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    A Wider Circle

    I recently found a May, 1975, issue of OK Corral: The News Magazine of the Lane County [Oregon] Mental Health Association. On the front page is an article I wrote way back then. It's relevant to the issues we face here today: wineries and redwoods, the future of Sonoma Compost, how we work together to minimize and respond to climate change, supporting the elderly and the homeless, optimum patient care, and just how we feel day to day. So here it is, including the illustration that appeared with it:

    A Wider Circle

    Community mental health, like other humanitarian movements, suffers from anthropocentrism. Mental health activities center around learning to relate to other human beings. We neglect the very real need to relate to the whole of nature: to other animals, plants, weather, seasons, the cycles of birth and death, decay and renewal.

    The human psyche is linked to the rest of nature through its evolutionary heritage. It is not only the organs of the body that demonstrate evolutionary history, but the patterns of our thoughts as well, particularly the structure of the unconscious mind. I believe that our alienation from each other, our alienation from nature, and our over-emphasis on conscious, rational faculties are interlocking aspects of one problem.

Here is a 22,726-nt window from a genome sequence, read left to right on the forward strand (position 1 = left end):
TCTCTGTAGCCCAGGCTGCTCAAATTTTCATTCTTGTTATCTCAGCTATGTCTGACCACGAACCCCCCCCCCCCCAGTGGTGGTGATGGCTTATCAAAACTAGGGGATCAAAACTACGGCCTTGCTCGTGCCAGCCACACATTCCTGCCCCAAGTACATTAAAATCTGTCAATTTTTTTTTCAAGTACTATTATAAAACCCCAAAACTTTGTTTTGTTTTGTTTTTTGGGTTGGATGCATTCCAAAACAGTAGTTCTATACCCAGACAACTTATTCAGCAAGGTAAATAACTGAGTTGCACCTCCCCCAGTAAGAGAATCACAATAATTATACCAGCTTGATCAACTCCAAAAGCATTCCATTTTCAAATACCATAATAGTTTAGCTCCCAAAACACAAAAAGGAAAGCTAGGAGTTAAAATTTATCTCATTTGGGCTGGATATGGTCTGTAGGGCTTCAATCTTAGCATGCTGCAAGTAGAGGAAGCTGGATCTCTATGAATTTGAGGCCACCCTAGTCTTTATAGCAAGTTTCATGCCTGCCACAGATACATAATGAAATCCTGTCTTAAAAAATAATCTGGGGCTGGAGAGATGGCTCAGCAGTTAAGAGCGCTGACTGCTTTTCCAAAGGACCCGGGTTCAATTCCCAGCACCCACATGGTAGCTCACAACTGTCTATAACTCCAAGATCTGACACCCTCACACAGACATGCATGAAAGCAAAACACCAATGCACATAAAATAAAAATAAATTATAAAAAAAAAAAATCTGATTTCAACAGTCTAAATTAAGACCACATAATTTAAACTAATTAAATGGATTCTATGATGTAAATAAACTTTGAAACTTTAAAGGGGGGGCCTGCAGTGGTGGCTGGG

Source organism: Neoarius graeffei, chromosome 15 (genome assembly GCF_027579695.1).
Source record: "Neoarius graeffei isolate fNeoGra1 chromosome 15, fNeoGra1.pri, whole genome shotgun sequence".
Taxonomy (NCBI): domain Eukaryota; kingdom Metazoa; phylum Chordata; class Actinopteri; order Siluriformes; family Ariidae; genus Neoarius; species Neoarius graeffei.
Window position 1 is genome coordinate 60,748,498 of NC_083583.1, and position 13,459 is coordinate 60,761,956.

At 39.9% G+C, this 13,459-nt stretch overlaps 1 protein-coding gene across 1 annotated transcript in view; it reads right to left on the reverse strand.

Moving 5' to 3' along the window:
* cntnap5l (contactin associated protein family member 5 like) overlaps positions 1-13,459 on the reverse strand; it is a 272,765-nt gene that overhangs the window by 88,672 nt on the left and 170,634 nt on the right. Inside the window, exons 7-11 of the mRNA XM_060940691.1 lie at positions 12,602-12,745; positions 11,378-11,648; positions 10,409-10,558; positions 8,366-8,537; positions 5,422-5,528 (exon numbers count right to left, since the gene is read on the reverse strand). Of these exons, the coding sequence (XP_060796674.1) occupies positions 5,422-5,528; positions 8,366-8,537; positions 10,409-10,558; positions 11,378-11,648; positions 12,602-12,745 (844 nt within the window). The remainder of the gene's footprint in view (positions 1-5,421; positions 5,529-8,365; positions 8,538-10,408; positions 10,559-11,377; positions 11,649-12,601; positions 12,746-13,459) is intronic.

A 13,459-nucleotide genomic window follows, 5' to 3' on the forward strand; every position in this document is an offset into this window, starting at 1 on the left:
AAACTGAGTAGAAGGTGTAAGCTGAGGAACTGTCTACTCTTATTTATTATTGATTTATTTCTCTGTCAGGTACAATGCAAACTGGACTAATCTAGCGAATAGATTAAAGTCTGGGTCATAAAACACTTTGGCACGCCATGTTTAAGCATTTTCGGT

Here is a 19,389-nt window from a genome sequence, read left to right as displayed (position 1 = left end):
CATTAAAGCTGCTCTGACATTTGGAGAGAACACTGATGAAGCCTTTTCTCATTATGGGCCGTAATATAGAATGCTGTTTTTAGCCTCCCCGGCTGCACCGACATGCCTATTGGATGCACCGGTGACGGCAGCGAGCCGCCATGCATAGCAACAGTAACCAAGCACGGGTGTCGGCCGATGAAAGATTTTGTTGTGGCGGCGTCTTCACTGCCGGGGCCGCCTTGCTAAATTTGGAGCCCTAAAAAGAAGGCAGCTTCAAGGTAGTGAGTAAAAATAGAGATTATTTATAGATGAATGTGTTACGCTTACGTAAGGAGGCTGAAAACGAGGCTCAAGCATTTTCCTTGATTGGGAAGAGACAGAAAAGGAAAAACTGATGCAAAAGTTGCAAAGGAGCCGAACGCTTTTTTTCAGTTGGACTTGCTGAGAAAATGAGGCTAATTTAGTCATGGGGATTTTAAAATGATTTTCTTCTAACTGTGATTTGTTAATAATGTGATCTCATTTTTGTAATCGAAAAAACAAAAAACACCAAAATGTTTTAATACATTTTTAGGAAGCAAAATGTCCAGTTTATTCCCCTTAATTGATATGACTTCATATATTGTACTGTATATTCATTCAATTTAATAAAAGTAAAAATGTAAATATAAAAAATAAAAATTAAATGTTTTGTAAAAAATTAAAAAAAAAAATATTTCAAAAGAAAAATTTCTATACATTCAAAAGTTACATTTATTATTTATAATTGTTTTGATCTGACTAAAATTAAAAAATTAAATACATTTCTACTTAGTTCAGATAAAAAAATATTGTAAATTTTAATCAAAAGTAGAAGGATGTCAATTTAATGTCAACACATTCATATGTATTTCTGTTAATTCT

I cannot be mentally healthy if I block my unconscious; I can only be healthy if my unconscious and conscious thoughts and behavior interpenetrate meaningfully. And my unconscious draws me into the matrix of all organic life. Similarly, I cannot be mentally healthy if I denigrate my sense experience. And immediate, personal sense experience, like my unconscious, shows me no distinction between things that have consciousness and those that do not. Human consciousness recedes into the matrix of all consciousness, and I am free to hear what the trees and wind have been telling us all along.

    We are also linked to the rest of nature through shared circumstances of existence. When we perceive physiognomic features reminiscent of human traits in other animals, in tree, in rocks, or whatever we are not merely projecting. Rather, we correctly perceive that other species and the face of the earth are shaped by the very same forces that shape human physiognomy and personality. Animals, plants, earth and sky all develop in response to the same bio-geo-physical forces: relating well to any aspect of this whole offers significant understanding of events in our own lives.

    The dramatic world of nature forms a continuum with our own dreams, fantasies, and waking behavior. Not only in our human friends and neighbors, but in all organic life we can find and be affected by expressive and meaningful behavior. Mental health does not exist in isolation from other species; and it is not by listening to our fellow humans alone that we can find our places in this life.
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